Naval Ravikant

Founder of AngelList and investor, Naval is known for his advice and philosophy on startups and life. His well known tweetstorm How to get rich without getting lucky is advice for accumulating wealth and thinking long term. While the tweets seem overly simplistic and feel like truisms, he provides more context and explanation in audio interviews on his podcast.

See also:

  • Trends Are Not Explanations

    Extrapolating from past data points is not an explanation. Building your confidence that something that will happen—like Bayes Theorem—is useful for descrete, observable problems, but fails to reveal the truth. It’s the equivalent of saying “because it’s always been that way” which is a flawed way of reasoning about the world.

  • Wealth-Creation Mechanisms Are Simple

    The list of ways wealth is created is remarkably short.

  • Most Compounding Interest Benefits Occur at the End

    Due to the nature of compounding interests growing exponentially over time, the immediate benefits of such an effect are small compared to the benefits at the end. This can make it hard to see how certain actions and behaviors lead to compounding because it can take a long time. It makes intuitive sense for things like money (people understand to contribute to a 401k for example), but requires more faith for actions like reading a lot. This explains why a lot of good advice is unlikely to be followed and example of Gate’s Law.

  • Being Obsessed With What You Are Building Is a Competitive Advantage

    When building a company and product, having a singular obsession with working on it and solving the problem is an advantage over competitors that do not. The obsession leads to exploring the area in depth, more than any rational person would do. This leads to all sorts of discoveries overlooked by others.

  • No-Code

    A category of products and tools that enable users to create things that previously required developers to do. Examples include business websites (Webflow), chat bots (Landbot), surveys (Typeform), native apps (Thunkable), voice apps, email marketing, etc.

  • Nobody Grades an Economist

    The reason you shouldn’t rely on what economists say to make decisions (for example in financial decisions) is because nobody grades an economist. As Howard Marks puts it, “Economists are like portfolio manager who don’t mark to market.” In other words, a source of predictions is only useful if it is reliably correct, but there is no way to know that about an economist because they don’t keep score.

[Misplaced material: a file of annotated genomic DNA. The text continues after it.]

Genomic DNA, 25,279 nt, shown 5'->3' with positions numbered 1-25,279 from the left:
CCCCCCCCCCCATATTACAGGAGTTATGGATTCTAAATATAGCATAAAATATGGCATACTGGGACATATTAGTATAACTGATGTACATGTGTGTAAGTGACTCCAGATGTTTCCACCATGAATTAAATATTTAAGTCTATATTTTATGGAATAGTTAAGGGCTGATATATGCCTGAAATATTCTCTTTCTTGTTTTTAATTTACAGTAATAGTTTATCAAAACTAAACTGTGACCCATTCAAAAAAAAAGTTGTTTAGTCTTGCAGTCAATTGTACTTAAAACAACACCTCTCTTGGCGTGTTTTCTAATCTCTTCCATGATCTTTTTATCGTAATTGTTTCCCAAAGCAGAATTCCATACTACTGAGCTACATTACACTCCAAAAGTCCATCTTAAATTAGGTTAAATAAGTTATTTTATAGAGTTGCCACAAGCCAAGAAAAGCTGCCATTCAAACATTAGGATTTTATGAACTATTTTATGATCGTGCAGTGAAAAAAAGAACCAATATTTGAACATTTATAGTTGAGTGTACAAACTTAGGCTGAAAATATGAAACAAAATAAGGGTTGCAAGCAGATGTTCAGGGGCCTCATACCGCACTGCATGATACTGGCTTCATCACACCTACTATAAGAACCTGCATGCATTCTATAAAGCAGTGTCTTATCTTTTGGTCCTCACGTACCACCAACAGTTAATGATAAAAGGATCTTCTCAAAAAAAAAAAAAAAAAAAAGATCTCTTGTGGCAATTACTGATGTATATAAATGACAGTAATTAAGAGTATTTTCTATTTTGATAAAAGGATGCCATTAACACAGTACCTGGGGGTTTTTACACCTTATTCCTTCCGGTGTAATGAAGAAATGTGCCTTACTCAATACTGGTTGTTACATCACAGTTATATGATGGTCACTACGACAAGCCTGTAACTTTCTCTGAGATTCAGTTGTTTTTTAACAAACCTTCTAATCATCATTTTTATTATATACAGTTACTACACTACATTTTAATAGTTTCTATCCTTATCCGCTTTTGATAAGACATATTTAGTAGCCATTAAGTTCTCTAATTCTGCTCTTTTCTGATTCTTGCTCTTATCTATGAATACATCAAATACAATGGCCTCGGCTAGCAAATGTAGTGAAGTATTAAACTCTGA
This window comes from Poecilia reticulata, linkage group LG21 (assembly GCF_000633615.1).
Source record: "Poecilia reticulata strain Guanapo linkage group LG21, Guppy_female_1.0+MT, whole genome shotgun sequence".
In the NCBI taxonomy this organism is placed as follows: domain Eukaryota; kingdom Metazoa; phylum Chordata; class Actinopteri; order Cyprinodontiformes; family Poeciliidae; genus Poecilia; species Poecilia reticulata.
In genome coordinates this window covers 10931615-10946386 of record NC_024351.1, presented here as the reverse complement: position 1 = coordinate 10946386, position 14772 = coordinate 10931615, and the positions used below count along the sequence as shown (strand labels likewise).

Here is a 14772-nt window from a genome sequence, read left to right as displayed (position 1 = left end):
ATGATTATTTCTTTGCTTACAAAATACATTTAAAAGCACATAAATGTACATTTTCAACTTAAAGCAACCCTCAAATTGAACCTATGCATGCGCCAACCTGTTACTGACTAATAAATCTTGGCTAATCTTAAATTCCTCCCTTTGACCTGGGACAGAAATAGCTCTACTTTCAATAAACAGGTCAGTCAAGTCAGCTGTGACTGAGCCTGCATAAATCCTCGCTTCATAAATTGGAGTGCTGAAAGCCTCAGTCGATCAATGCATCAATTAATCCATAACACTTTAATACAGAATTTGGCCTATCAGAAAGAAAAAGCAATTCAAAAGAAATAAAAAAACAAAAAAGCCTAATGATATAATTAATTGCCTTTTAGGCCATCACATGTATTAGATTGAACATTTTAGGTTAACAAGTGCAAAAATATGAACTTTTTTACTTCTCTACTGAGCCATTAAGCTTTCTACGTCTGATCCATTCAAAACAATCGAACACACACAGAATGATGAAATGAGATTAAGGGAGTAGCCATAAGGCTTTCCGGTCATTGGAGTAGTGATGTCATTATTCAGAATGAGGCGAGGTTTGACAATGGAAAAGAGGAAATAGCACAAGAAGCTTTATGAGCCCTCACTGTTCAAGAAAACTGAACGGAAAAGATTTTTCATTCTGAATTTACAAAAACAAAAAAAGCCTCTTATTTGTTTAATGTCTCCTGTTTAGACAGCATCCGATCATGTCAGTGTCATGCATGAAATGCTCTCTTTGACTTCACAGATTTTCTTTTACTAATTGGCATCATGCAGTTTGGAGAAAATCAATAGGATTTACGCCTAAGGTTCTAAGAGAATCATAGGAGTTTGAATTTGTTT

• Note Blogging for Podcasts

    Short form podcast episodes with a single idea or concept is like note blogging. For example, Naval Ravikant’s podcast often takes a recent tweet and expands on the context and concept behind it. He’s previously remarked that ‘he thinks out loud’ on Twitter and they serve as reminders so he can recall that information again later and notes clarify understanding. In that way it is not just beneficial to listeners, but also to himself.

  • It Takes Just as Much Effort to Build a Small Business as a Large One

    Building a business of any size takes substantial effort and is stressful. Just because a business is smaller doesn’t mean there is less work to do and less issues to deal with. If you are going to start a company, might as well strive for it to be a large one.

  • When You Have the Inspiration, Act Right Away

    Inspiration quickly fades and is not enough to sustain a prolonged effort. That’s why you should act immediately when inspiration strikes. For example, when you have the idea for a blog post, jump straight into writing it—waiting causes the inspiration to pass and the likelihood of writing it goes down.

  • The First Rule of Compounding Is Never to Interrupt it Unnecessarily

    Charlie Munger’s first rule of compounding is to never interrupt it unnecessarily. Because of the way compounding works over time, to prematurely interrupt it (e.g. selling your shares or stopping to contribute) will forgo the largest upside—most compounding interest benefits occur at the end.

  • Four Kinds of Luck

    There are four kinds of luck.